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  •  Featured Products 
  •  RHB: Albano Part 2 
  •  RHB: Garrow Part 3 
  •  Bathroom Trends 
  •  Kitchen Design 
  •  RHB: Albano Part I 
  •  RHB: Garrow Part 2 
  •  Tips for Building “Green” 
  •  RHB: Jorgenen Part 3 
  •  Bathroom Trends 
  •  RHB: Jorgensen Part 2 
  •  Kitchen Trends 
  •  RHB: Jorgensen Part I 
  •  RHB: Lavelle Part 3 
  •  RHB: Lavelle Part 2 
  •  Modifications 
  •  RHB: Schwemmer Part 3 
  •  RHB: Lavelle Part 1 
  •  RHB: Schwemmer Part 2 
  •  Bathroom Trends 
  •  RHB: Sanders Part 3 
  •  Find your exterior style! 
  •  RHB: Sanders Part 2 
  •  Outdoor Kitchens 
  •  Kitchen Organization 
  •  Luxurious Bathrooms 
  •  Reality Home Building 
  •  Home Theatre 
  •  The Spa Experience 
  •  Design with Light 
  •  Kitchen Design 
  •  Versatile Spaces 
  •  Hidden Spaces 
  •  Outdoor Living 
  •  Private Screening 
  •  Working From Home 
  •  Stock to Custom 
  •  Exterior Style 
  •  Exteriors Exposed 

  • Velux skylights in the living room. Click for more information.

    Outdoor Kitchens

    The trend of outdoor cooking has come a long way from the days of a small charcoal grill and portable cooler. Today, families are gathering on porches and patios equipped with entire outdoor kitchens, with no need to go inside to use an appliance. While most people tend to have a grill on their deck or patio, many homeowners are now moving towards an entire cook station. Outfitted with everything from mini-refrigerators, sinks, grills and pizza stoves, summer kitchens represent a growing trend that is not only here to stay, but growing more popular with every new home built.

    Outdoor barbecues are typically fun for the guests, but a lot of work for the host. As friends munch on freshly prepared appetizers, it’s hard to enjoy the evening knowing all the leftovers must be carried back into the kitchen and stored or thrown away. But the addition of an outdoor kitchen can not only ease the mess and prep time, it can allow the homeowner to actually enjoy him or herself while entertaining friends and family.

    Most people seek convenience and luxury when planning for their home, and a summer kitchen is a perfect marriage of both that can be individually customized to fit a family’s needs. Outdoor kitchens can be portable or installed as a built-in. While some prefer the flexibility of a portable summer kitchen, others enjoy the sleek look of the built-in kitchen. The portable outdoor kitchen offers flexibility and provides longevity in harsher climates, as it can be stored easily. More temperate climates allow for built-in summer kitchens that can be used year round. When designing and choosing products for your outdoor kitchen, first distinguish your family’s cooking style and needs. Would you like to have a place to sauté vegetables or cook sauces along with a grill? How about a prep sink or refrigeration? Will the new kitchen be far enough away from your indoor kitchen that you might need a mini-fridge or ice chest? All of these products are available and can be integrated into your summer kitchen. Pre-assembled kitchens often look nice, but may be wasteful if they contain items that are rarely or never used. Think in terms of how you plan to use the outdoor area, and the space you have available when designing your summer kitchen.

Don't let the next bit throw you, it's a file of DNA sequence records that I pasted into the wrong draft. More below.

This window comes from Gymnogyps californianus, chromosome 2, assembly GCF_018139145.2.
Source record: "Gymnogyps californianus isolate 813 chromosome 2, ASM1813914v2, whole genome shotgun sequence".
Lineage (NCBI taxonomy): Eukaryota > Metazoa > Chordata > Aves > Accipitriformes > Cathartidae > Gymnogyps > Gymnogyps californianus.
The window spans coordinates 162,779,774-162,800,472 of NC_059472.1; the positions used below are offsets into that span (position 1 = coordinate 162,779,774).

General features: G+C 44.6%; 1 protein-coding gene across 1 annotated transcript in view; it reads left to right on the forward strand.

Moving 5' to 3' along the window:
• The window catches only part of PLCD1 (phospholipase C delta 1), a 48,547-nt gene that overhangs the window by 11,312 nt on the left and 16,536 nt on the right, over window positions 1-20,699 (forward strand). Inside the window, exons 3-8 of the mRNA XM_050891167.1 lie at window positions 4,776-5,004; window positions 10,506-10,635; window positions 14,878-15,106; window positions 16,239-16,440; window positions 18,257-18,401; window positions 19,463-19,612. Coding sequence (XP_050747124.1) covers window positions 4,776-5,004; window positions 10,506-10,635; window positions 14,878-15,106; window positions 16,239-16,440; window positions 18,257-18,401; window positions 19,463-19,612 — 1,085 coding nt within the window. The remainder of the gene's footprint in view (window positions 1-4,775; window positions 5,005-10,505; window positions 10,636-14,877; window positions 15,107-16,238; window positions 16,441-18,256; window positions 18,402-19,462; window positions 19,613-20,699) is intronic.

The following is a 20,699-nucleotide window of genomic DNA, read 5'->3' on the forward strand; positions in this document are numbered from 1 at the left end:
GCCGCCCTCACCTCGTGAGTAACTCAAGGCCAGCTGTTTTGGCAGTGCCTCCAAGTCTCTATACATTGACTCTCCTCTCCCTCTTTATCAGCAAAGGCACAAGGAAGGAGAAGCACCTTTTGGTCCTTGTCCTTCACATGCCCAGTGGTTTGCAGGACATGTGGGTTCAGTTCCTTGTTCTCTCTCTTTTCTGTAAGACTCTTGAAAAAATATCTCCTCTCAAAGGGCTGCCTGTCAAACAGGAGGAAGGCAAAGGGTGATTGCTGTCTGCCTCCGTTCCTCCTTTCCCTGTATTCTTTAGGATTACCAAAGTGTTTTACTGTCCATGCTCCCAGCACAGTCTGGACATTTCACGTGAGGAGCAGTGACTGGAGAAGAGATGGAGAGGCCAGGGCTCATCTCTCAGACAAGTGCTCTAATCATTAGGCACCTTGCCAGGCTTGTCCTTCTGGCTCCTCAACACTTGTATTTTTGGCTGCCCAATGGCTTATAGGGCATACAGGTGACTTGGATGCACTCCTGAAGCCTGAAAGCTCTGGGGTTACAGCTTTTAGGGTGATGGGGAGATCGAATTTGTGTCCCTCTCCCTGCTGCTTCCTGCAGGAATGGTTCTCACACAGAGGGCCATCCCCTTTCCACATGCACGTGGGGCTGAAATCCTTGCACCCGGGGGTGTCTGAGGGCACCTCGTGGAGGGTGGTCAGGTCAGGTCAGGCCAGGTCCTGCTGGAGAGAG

Also, before you get carried away, consider the essentials of the outdoor kitchen: grill, preparation area and serving bar, as sometimes they are all that is necessary. The latter two amenities allow you to have enough space surrounding the grill to prepare food and entertain friends. Do not overlook the grill however. It is by far the most important element of an outdoor kitchen and if your budget allows, the grill should be one of high quality, especially if you are not including any other items.

    When trying to determine what grill to buy, there are a few things to consider. Price is important but is not the most important aspect. Think of how you and your family plan to use the grill. If low-maintenance is important then you will want to carefully examine the grill’s surface. Cooking grills typically are made from either chrome plated steel, porcelain coated steel, cast iron, porcelain coated cast iron and stainless steel. Stainless steel is long lasting but expensive, while cast-iron grills hold heat well but must be highly maintained. Porcelain grills have the benefits of cast iron wrapped in an easy-to-maintain package. Proper maintenance is very important and heavily contributes to the life of the grill.

    Other things to consider when purchasing a grill are the size and number of burners. Is it large enough for your family or the people you plan to cook for? How many burners will you need? And lastly, what type of heat to do you prefer? Charcoal, propane gas and electric are the three main types of heat for grills. If entertaining is your passion, then you’ll appreciate a summer kitchen with an ice chest, beer keg, pizza stove and serving bar. Families might also want to add an ice chest and mini-fridge to keep food cold in between meals. While the grill is the mainstay, outdoor kitchens often include sinks, fireplaces, side burners for sautéing and a range hood for both practical and decorative reasons.

    Whatever your preference, outdoor kitchens can be designed to accommodate the same desires as your indoor kitchen. With a little planning and imagination, your next outdoor party will be the envy of the neighborhood.


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